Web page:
The Bank Of Russia Museum



Russian ruble:
milestones in history

On display are items providing an insight into how currency circulation and the banking system in Russia was established. Professionals, schoolchildren, students and everyone interested in banking and history are welcome.

Designed by  Art. Lebedev Studio
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The first Russian coins

The first Russian coins — which came to be known as ‘srebreniks’ — were made of silver and minted in the late 10th and early 11th century. They were harbingers of the birth of a rich and powerful state — Ancient Rus. They were also known as ‘kunas’ and ‘srebro’.

Coinless period


The Russian lands went through a coinless period between the 12th and 14th century. This period is unique to the history of European states, marking a return to trading with various forms of long-forgotten primitive money. These could be beads, distaffs, animal furs or other valuable objects.


From where the ruble went?

The word “ruble” is for the first time mentioned in the chronicle under 1316. In “notes” of the ancient inhabitants left on birch bark, this name meets even for fifteen-twenty years earlier. Rubles at first called the bars of silver which are chopped off since the ends, but soon — and the whole cast ingots of new weight standards.


Coining in North Eastern Rus commences

With Russian princes having accumulated considerable amounts of silver, North Eastern Rus saw the beginning of regular coining. From the 1360s, coins were minted with Golden Horde patterns; twenty years later, the minting of original Russian coins began. These coins were called ‘dengi’ — after ‘dangy’, the highly-prized silver coins of the Golden Horde.

Wise Veliky Novgorod (Novgorod the Great)

Veliky Novgorod launched its own coin in 1420, one which lasted for 58 years until this boyar (seigniory) republic lost its independence. The obverse of the coins depicted a posadnik (mayor) kneeling in front of Saint Sophia, Novgorod’s patron saint.

The coins of Minin and Pozharsky’s militia

In Yaroslavl, the territorial militia, assembled by Kuzma Minin and Prince Dmitry Mikhailovich Pozharsky, launched coining for the Russian government (‘the government of the whole land’). The money was released on behalf of Feodor I of Russia, the last legitimate tsar of the Rurik dynasty. When, in October 1612, the militia drove the Poles from Moscow, these coins bearing this Tsar’s name continued to be issued in the Russian capital.

Peter the Great in Holland

Peter, accompanied by his entourage, arrived in Holland in 1697. He outran the ambassadorial carts and, skipping a scheduled stop in Amsterdam, set off for Zaandam, a small town famous for its dockyards. There, Peter took on the job of a lowly carpenter. He would spend his spare time surveying factories, mills and workshops. He would also meet with locals, especially those whose family members worked in Russia.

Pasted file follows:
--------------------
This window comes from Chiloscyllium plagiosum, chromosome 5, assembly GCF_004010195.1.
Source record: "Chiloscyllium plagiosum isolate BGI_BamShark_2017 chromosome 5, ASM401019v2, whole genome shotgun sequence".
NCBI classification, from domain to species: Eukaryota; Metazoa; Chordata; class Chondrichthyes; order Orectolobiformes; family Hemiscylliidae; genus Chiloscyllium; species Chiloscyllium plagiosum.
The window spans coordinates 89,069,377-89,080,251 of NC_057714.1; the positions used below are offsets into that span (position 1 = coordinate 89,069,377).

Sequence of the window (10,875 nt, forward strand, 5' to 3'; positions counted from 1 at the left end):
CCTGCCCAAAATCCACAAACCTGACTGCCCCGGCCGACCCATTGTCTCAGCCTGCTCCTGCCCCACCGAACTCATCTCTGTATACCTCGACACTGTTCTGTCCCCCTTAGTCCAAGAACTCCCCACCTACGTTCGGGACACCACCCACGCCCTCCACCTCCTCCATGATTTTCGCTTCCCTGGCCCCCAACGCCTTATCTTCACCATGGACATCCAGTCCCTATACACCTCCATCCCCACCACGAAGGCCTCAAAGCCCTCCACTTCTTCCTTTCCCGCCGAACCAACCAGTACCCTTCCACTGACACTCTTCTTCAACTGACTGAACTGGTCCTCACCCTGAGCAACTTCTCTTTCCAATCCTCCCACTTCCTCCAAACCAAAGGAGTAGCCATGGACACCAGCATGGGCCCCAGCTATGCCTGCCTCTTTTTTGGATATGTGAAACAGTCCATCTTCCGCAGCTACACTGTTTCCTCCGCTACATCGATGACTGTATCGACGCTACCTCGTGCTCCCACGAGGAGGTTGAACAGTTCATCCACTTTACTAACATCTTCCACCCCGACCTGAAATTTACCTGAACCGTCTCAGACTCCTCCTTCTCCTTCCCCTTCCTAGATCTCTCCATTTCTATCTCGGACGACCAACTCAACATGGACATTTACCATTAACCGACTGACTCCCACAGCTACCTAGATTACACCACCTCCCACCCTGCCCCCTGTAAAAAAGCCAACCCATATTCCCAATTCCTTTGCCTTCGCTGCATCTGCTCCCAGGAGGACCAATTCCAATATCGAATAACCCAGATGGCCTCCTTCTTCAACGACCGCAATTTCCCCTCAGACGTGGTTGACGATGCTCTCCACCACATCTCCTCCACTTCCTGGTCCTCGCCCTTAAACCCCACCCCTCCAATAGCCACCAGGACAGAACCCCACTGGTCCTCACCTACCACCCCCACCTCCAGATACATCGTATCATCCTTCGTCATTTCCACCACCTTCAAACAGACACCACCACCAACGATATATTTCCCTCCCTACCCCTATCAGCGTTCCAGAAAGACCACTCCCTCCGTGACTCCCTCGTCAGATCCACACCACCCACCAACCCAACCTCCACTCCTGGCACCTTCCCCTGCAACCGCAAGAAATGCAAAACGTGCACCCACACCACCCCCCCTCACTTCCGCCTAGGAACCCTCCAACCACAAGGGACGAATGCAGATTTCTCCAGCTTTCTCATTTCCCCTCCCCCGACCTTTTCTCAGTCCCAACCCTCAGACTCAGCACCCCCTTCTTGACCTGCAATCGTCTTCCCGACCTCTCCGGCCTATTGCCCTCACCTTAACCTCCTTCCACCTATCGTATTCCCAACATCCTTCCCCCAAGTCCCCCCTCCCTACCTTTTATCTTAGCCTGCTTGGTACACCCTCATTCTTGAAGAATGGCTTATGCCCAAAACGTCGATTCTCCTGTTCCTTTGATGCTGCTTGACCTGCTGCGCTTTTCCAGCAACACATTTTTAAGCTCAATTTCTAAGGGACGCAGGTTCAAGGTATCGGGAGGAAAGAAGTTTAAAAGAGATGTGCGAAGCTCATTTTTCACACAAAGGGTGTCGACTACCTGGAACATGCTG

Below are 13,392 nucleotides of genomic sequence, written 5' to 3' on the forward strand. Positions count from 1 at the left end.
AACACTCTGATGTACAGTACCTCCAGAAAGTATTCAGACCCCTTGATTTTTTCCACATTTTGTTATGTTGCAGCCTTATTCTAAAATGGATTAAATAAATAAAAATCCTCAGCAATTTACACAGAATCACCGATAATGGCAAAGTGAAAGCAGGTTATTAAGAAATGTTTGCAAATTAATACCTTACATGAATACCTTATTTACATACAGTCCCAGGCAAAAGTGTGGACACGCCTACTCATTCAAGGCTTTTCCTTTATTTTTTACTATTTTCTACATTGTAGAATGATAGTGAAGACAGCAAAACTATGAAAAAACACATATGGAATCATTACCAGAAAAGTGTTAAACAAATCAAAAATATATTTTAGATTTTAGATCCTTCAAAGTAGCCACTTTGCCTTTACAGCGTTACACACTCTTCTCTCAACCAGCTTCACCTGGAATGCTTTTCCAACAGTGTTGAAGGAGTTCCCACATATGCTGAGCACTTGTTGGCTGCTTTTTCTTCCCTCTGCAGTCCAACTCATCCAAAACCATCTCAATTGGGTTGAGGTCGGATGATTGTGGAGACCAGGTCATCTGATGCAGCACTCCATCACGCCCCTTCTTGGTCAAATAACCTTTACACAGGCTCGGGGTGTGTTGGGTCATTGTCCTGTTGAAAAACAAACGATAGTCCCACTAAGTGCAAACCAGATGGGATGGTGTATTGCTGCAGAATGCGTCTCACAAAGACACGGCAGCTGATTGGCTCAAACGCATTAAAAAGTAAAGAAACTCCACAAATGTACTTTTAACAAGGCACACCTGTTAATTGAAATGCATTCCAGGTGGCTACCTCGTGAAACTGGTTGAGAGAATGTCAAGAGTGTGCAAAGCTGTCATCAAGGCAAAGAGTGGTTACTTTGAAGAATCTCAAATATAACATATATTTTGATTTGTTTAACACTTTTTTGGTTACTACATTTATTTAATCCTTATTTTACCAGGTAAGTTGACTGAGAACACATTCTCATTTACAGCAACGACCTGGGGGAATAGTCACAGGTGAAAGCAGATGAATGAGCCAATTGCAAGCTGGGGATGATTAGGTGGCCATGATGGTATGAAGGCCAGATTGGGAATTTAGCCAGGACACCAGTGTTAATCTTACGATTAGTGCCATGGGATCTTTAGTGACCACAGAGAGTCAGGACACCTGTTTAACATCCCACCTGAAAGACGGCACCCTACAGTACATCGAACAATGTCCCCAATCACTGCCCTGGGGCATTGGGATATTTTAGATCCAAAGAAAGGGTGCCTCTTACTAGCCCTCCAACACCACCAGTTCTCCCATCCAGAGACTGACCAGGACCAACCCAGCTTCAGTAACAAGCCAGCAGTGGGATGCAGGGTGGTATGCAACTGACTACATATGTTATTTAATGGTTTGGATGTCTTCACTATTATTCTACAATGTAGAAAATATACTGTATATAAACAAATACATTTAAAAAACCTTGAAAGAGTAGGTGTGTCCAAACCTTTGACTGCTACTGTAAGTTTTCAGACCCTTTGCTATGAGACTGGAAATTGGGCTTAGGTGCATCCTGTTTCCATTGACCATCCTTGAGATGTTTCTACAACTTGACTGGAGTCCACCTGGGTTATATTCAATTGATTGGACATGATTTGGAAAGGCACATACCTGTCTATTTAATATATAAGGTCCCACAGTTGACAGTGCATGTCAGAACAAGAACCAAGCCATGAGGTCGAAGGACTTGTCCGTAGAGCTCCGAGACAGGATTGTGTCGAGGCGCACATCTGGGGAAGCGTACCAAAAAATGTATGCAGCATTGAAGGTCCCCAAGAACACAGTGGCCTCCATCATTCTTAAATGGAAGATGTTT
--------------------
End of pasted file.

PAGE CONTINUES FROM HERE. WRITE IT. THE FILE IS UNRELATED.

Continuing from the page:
Peter the Great’s reform


By the late 17th century, the silver coin had emerged as the largest currency unit in circulation. Its small size made it difficult to handle, with every major transaction involving a long recount. An avid traveller, Peter the Great had become well-acquainted with advances in Europe, and saw the need to reform the monetary system. As part of these reforms between 1698-1718, Russia’s decimal currency system was established (with one ruble equalling 100 kopeks).

‘Thaler’ rubles

The first rubles — regularly minted coins — were released in 1704 as part of Peter the Great’s monetary reforms. They were made in Moscow, to the West European weight standard for the thaler. The original thaler coins coming into the treasury would often be used as raw material.

Coins from cannons

In the mid 18th century, coins were minted by recasting copper from old cannons. These coins were then used to make up the capital of one of the first banks in Russia — the Bank of Artillery and Engineer Corps; spearheaded by Field Marshal General Pyotr Ivanovich Shuvalov. Set up in 1760, the Bank was conceived as an institution funding the Artillery and Engineering School of St. Petersburg, which provided academic training to artillery and engineering troops.

“Coin Siberian”

The coin for Siberia was minted since 1763 from the Altai copper containing parts of gold and silver. Face values from half-ears to ten kopeks were other weight, than all-Russian. Thus the Siberian coin could address only in Siberia and in the Urals — in the European part of Russia payments were forbidden it.


First paper money

Russia’s first paper money was unveiled in late 1768. This money was called ‘assignatsii’, from the Latin ‘assignatio’ (literally, ‘assignment’). The Senate paid two kopeks a leaf for paper which could print large denominations (up to one hundred rubles). The release and distribution of the new money, as well as its exchange for coins, was assigned to authorised banks in St. Petersburg and Moscow, better known as assignation banks.